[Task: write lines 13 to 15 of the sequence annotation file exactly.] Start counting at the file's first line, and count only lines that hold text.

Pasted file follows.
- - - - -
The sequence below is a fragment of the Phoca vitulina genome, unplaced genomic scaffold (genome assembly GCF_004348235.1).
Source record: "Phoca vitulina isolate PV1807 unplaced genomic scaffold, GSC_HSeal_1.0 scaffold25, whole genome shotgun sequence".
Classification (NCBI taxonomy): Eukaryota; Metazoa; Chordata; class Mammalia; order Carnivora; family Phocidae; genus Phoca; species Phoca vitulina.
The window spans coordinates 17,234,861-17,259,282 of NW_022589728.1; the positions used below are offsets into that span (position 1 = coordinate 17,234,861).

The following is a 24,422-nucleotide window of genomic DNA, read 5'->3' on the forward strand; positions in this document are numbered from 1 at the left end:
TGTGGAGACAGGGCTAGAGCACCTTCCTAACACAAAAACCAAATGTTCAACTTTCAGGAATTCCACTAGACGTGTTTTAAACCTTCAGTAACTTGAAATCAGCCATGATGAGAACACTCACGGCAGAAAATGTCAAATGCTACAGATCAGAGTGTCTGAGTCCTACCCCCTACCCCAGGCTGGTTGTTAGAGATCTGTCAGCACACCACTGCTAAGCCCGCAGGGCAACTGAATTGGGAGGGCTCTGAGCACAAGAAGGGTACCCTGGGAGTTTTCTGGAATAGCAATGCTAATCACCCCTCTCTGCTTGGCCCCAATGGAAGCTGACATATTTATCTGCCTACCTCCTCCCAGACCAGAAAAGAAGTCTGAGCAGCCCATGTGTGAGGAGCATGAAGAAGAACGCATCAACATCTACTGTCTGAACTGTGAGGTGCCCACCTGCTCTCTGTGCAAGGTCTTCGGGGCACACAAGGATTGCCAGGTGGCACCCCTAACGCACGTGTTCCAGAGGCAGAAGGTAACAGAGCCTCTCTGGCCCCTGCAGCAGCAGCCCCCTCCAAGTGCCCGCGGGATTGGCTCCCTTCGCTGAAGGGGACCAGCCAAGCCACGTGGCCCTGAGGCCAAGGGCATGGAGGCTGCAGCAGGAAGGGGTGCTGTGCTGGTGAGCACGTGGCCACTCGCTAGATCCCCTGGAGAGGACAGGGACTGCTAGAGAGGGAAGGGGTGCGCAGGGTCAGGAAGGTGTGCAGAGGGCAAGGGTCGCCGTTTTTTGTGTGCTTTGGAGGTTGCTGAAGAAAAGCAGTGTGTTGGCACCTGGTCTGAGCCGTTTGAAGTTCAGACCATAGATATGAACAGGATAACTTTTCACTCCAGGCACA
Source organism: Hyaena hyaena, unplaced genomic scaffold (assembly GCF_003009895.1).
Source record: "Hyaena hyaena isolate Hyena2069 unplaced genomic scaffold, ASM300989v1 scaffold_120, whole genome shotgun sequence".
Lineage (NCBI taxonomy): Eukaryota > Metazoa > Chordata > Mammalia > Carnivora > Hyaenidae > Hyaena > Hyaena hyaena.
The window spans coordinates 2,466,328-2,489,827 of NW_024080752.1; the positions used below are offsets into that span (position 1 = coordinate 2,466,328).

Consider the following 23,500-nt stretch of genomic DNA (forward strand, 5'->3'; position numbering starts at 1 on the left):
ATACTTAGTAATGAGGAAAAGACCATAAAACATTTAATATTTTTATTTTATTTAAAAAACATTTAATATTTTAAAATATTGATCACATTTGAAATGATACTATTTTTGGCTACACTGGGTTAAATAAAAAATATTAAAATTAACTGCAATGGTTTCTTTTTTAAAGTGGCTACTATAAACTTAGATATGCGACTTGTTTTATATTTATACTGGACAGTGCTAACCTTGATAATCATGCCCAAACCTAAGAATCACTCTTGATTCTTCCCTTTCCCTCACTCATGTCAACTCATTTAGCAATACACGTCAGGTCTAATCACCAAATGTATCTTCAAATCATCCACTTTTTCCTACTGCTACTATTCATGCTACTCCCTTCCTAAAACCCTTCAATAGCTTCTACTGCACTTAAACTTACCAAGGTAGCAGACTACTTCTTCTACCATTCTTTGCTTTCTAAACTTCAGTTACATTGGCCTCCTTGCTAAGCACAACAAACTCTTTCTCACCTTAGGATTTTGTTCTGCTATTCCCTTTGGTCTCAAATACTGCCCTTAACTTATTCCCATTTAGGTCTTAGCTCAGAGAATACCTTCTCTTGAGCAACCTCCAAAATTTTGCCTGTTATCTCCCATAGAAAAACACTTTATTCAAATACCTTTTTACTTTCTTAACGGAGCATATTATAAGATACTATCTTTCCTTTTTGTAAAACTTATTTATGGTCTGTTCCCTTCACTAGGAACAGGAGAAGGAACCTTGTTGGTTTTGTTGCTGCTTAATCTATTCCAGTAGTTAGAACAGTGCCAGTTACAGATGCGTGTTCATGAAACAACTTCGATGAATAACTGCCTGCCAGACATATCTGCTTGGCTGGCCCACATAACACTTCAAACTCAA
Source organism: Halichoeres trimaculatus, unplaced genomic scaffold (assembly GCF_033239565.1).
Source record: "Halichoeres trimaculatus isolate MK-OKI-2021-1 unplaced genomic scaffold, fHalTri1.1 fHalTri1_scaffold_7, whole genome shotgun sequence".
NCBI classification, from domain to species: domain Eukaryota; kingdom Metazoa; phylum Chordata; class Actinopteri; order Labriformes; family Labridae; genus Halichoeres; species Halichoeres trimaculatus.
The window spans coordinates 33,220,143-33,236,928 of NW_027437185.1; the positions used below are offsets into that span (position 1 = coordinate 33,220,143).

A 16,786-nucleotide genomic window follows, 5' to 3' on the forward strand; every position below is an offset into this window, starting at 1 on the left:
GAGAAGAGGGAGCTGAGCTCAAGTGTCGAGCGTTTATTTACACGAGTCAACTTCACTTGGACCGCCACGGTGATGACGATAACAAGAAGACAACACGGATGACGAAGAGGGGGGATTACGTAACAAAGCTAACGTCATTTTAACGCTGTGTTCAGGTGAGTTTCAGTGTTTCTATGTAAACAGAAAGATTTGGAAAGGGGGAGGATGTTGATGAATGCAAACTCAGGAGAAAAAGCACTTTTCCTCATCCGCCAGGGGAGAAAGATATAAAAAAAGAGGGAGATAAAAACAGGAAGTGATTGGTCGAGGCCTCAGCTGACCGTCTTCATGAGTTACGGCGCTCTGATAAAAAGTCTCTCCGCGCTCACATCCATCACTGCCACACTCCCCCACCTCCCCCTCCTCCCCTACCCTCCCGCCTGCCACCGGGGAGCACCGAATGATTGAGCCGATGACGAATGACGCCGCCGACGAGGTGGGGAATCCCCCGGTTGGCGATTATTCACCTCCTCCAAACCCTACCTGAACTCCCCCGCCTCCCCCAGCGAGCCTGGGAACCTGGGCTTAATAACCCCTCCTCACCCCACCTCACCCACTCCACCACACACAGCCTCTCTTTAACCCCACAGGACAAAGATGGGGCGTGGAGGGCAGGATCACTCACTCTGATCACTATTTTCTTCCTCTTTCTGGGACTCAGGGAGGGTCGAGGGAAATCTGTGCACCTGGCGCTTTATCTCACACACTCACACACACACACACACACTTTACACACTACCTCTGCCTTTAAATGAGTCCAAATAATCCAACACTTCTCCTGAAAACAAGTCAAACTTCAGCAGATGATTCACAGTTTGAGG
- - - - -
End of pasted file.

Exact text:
Source organism: Halichoeres trimaculatus, unplaced genomic scaffold (assembly GCF_033239565.1).
Source record: "Halichoeres trimaculatus isolate MK-OKI-2021-1 unplaced genomic scaffold, fHalTri1.1 fHalTri1_scaffold_7, whole genome shotgun sequence".
NCBI classification, from domain to species: domain Eukaryota; kingdom Metazoa; phylum Chordata; class Actinopteri; order Labriformes; family Labridae; genus Halichoeres; species Halichoeres trimaculatus.